We’ve also run campaigns where the results of careful optimisation and higher average order values achieved a baseline Facebook ROAS that was consistently above 1500%, particularly in the fashion sector.

When benchmarking your own ROAS targets, we recommend considering the following:

  • What are your profit margins?
  • How much is a customer worth in the long-run (what customer lifetime value do you see)?
  • Do you need to improve your retention strategy, or grow your customer base aggressively?
  • What ROAS figures do you normally see from other advertising channels such as Paid Search

Improving your Facebook ROAS

Once you have all the data you need, you can make an informed decision and even set different targets for a baseline ROAS figure across your entire account, but having different parameters for acquisition vs retention campaigns, for example. Your ROAS targets might also fluctuate throughout the year, depending on your peak and off-peak periods and the performance you expect to achieve each month.

You’ve set up your Facebook pixel and ROAS targets. You’ve been running campaigns for a while now, and maybe you’re not hitting the original targets, or are wondering if you could drive ROAS even higher to make the most of your marketing efforts.

Regardless of the reason, here are some practical tips that can help you improve the ROAS of your Facebook advertising campaigns.

smiling man looking at his phone, working in a cafe

Optimise your audience targeting

When it comes to improving ROAS, make sure you’re utilising audience segments that are more likely to convert. 

This could be, for example, running dynamic ads served to basket abandoners which tend to see a very high ROAS, or experimenting with lookalike audiences modelled on your VIP buyers, or people who’ve converted in the past 30 days.

Review your landing pages

How compelling and relevant are your landing pages? Does the message of your ads match the information on your website? Are there any barriers to conversion? 

If your other advertising metrics such as CPC and ad relevance are positive, but you’re still not seeing the right return on ad spend, then it may be a case of the website failing to convert the traffic you’re sending its way through Facebook ads. 

In this case, why not run a Conversion Rate Optimisation audit to help you uncover and remove any obstacles to conversions? You can then make data-driven decisions that will help you improve your conversion rates across the board. This can result in better ROAS not just for your paid social campaigns, but for other marketing channels as well.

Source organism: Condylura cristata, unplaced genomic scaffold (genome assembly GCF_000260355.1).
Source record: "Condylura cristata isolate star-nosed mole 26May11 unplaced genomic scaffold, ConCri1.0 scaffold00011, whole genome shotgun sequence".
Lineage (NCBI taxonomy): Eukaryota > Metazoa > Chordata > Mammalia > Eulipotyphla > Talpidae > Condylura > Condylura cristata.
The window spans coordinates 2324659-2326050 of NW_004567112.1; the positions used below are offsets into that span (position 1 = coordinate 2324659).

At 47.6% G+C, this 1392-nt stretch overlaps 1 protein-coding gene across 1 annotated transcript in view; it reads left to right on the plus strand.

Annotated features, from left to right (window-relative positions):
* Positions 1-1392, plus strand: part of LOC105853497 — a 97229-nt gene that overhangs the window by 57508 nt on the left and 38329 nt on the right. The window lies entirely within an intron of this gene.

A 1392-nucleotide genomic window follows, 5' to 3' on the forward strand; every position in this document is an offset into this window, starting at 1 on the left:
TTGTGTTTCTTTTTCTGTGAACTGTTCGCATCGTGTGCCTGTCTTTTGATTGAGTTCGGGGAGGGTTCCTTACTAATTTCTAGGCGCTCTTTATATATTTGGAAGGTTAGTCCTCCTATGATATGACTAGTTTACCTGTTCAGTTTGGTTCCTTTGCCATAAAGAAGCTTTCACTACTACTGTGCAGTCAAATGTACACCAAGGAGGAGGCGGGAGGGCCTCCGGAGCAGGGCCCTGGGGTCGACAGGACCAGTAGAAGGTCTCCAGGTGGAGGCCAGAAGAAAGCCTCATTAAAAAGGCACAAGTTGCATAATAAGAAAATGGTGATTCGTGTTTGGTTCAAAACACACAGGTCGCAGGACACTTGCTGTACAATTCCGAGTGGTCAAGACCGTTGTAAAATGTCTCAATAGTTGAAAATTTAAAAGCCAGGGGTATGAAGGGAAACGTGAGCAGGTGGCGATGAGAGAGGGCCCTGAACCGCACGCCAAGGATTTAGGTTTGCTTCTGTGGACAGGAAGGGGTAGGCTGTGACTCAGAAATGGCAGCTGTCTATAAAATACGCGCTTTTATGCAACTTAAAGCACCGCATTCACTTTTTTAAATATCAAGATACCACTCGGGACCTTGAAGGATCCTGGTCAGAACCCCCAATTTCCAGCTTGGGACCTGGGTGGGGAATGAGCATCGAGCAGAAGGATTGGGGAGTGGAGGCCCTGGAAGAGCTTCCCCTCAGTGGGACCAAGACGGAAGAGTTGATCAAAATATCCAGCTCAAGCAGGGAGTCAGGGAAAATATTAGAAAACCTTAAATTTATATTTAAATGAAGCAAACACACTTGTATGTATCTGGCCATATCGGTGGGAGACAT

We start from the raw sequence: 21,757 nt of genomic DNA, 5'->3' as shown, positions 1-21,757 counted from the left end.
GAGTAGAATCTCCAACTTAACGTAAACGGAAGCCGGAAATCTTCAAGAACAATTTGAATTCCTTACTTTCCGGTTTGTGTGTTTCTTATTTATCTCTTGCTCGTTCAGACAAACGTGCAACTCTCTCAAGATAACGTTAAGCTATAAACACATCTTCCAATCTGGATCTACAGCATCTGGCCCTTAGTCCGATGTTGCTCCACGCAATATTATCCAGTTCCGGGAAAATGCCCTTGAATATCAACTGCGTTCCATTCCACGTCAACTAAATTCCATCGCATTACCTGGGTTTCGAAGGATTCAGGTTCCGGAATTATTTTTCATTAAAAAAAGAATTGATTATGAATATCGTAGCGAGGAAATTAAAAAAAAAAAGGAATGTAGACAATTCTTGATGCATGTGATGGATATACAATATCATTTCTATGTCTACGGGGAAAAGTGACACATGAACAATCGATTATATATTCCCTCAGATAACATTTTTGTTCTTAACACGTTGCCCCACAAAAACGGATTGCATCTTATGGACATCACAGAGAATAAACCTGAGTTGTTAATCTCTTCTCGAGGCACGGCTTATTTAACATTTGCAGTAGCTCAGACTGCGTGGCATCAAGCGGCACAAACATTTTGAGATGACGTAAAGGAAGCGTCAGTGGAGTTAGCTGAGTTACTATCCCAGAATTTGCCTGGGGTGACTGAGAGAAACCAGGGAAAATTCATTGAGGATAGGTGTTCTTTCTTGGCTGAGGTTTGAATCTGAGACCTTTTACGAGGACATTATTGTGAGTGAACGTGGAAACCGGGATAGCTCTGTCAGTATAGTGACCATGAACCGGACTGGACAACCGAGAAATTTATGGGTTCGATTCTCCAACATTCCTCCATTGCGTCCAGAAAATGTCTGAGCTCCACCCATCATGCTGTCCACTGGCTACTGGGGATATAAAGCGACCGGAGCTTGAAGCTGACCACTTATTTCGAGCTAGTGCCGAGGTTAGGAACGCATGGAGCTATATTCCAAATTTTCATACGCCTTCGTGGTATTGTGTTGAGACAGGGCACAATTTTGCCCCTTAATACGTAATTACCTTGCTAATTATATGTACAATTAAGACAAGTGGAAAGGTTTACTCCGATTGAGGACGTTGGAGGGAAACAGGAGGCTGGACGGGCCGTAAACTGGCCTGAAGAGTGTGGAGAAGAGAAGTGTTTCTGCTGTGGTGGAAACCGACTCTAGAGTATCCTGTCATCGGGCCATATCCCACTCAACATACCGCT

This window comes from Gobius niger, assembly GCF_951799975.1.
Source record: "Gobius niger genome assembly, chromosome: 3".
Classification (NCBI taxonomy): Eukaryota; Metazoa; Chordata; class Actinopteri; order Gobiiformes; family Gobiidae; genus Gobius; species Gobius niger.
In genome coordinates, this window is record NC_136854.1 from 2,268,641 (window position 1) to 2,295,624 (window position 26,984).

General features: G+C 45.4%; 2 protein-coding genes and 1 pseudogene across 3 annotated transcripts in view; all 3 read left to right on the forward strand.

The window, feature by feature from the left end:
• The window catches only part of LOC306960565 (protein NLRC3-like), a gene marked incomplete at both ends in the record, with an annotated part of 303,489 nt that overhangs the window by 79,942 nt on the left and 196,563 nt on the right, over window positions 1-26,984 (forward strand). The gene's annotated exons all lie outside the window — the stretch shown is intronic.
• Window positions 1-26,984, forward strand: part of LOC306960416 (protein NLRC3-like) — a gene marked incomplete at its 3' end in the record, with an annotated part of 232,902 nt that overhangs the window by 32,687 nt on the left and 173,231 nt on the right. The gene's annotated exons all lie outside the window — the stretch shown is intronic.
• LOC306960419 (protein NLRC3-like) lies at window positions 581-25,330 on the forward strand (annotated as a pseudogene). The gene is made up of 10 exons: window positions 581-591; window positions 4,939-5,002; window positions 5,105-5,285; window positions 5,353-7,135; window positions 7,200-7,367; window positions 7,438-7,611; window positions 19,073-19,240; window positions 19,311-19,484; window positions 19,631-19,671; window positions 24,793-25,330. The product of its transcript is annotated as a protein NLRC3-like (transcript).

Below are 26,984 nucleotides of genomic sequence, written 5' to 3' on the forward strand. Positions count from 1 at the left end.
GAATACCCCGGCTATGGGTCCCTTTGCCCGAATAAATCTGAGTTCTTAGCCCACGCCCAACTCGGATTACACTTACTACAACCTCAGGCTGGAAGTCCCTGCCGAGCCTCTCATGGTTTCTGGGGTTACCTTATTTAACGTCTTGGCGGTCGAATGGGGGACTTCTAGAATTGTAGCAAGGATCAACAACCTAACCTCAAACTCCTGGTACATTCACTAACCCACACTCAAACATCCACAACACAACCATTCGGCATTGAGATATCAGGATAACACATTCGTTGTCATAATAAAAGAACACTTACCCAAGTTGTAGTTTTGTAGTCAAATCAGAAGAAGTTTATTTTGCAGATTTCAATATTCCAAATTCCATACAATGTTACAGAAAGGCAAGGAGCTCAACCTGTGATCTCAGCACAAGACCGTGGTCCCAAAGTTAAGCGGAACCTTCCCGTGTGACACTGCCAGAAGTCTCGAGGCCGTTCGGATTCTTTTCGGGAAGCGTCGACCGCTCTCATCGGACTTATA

Choose the right campaign objective

This is one of the most important steps to follow when optimising your Facebook advertising campaigns. Facebook’s own optimisation process is intrinsically linked to the objective of each campaign that you’re running. 

So, if you want more sales, don’t run a Reach or Traffic campaign, but make sure you opt for Conversions and then optimise for Purchases (choosing the right conversion type is also important). This is where the Facebook pixel comes in handy again, as without it you won’t be able to run this type of campaign.

Experiment with different bidding options

If you have a strict ROAS baseline figure you need to work towards, it’s always worth experimenting with different bidding strategies to see which one works best. 

For example, opting for Facebook’s Value Optimisation with Minimum Return on Ad Spend (ROAS) bidding enables you to set a minimum ROAS figure that the platform can use to adjust bids and optimise your campaign in order to achieve your desired minimum ROAS figure.

Still need help?

the Head of Paid Social at Williams Commerce

If you’ve followed these steps, or if you’re not 100% sure on how to implement some of these changes, we can always give you a helping hand and work with you to achieve a higher ROAS for your Facebook campaigns.

Get in touch with Williams Commerce to discuss your digital marketing needs today.